Eerie, PA – July 12, 2012 – Michael J. Covatto made a living running Unicredit America Inc., the now-defunct Erie debt collector that used a fake courtroom to confront debtors and later got real judgments against them.
The Pennsylvania Attorney General’s Office has secured a judgment against Covatto that will make him owe money to the state and possibly Unicredit’s former debtors.
Unicredit was shut down by Erie County Judge Michael E. Dunlavey in 2010 at the request of the Attorney General’s Office, has granted the office’s petition to place a judgment against Covatto and Unicredit.
At a later hearing Dunlavey will determine the amount of the judgment and who would be eligible for compensation, according to an order filed Tuesday. He said the money will go to the state and to debtors affected by what Dunlavey said were Unicredit’s unfair trade practices, including the use of the fake courtroom to intimidate debtors.
Dunlavey in the order also banned Covatto, who had been Unicredit’s president, from “engaging in the business of debt collection and asset recovery in Pennsylvania.”
As previously reported in 2010, Erie County Judge Michael Dunlavey ordered Unicredit, which was a collection agency in Northwestern Pennsylvania, also known as Unicredit Debt Resolution Center, to dismantle its fake courtroom that it had allegedly been using to stage mock trials and order debtors to pay under threat of arrest.
Pennsylvania Attorney General Tom Corbett reported the “courtroom” was decorated with furniture and books to give the appearance of an actual courtroom. A “judge” presided over the hearings from a raised bench, and tables were staged for attorneys and defendants. Even a witness stand was in place. The fake judge wore black in an attempt to appear to be an authoritative figure during the court proceedings. The entire operation was geared to deceive debtors and coerce repayment of debt.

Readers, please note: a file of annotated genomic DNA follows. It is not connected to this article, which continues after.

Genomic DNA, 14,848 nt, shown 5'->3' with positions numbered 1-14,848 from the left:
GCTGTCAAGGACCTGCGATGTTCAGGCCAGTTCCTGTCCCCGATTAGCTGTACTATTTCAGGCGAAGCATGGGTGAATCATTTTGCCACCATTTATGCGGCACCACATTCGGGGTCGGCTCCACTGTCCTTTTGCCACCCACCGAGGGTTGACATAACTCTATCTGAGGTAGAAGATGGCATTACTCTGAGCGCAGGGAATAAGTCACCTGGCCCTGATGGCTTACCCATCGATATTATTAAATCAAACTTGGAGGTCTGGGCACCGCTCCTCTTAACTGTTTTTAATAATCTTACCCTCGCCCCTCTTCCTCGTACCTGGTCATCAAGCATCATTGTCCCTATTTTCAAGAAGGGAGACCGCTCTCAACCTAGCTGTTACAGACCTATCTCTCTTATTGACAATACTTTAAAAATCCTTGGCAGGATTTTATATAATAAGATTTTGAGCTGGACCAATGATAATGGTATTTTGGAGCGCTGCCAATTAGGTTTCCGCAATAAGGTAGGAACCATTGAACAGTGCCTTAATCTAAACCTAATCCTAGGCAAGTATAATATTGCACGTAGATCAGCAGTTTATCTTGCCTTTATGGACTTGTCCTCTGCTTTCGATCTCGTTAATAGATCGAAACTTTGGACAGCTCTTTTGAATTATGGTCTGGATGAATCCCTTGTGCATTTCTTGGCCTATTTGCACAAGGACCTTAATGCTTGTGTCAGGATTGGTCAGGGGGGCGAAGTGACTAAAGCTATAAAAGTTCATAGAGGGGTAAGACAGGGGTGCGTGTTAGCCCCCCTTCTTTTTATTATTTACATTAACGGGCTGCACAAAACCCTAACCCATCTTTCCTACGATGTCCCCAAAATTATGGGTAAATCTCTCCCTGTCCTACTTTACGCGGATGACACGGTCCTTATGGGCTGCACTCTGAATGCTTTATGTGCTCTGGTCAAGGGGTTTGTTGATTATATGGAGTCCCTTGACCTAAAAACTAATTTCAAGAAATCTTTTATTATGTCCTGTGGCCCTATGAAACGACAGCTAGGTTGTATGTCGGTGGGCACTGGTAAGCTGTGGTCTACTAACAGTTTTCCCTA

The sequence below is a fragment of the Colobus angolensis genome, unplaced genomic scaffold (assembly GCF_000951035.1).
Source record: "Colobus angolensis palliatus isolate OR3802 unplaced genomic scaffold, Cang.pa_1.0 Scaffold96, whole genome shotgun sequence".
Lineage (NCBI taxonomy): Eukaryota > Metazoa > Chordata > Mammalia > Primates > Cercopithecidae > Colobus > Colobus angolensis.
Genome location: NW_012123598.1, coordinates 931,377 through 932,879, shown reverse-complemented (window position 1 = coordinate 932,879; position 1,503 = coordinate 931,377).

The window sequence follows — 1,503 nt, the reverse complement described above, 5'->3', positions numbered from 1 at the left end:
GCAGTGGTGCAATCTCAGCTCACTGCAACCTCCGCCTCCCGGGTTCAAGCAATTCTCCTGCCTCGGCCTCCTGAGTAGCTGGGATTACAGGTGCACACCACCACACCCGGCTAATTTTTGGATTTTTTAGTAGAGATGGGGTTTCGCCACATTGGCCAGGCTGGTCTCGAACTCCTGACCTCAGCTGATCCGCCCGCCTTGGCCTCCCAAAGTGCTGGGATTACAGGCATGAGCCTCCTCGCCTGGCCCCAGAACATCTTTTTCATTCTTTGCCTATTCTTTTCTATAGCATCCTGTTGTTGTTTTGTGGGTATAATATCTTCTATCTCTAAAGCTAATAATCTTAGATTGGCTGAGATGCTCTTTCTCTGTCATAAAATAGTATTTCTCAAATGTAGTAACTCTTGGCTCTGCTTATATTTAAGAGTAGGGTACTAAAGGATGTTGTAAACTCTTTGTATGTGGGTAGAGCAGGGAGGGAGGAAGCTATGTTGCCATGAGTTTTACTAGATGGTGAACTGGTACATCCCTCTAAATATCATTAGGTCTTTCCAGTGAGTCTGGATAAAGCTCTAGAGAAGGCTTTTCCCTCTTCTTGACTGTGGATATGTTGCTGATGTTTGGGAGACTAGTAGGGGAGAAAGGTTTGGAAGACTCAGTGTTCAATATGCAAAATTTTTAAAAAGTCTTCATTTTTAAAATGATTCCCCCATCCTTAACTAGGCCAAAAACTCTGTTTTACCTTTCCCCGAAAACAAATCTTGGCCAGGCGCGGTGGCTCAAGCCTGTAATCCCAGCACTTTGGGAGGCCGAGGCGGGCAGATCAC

No criminal charges have been filed in the Unicredit case. In September 2011, a federal magistrate judge appointed Michael Covatto an assistant federal public defender, Thomas Patton, who generally represents criminal defendants. In an April filing in the bankruptcy case, the bankruptcy trustee wrote that at the time Covatto, the debtor, filed for bankruptcy, “it appears that the debtor was being investigated for possible state and criminal violations.”
When he filed for bankruptcy, Covatto valued his assets at $122,991 and listed liabilities of $272,663. Future court hearings will likely focus on whether Covatto has assets to forfeit to the Attorney General’s Office and to repay debtors under the terms and amounts Dunlavey ultimately determines.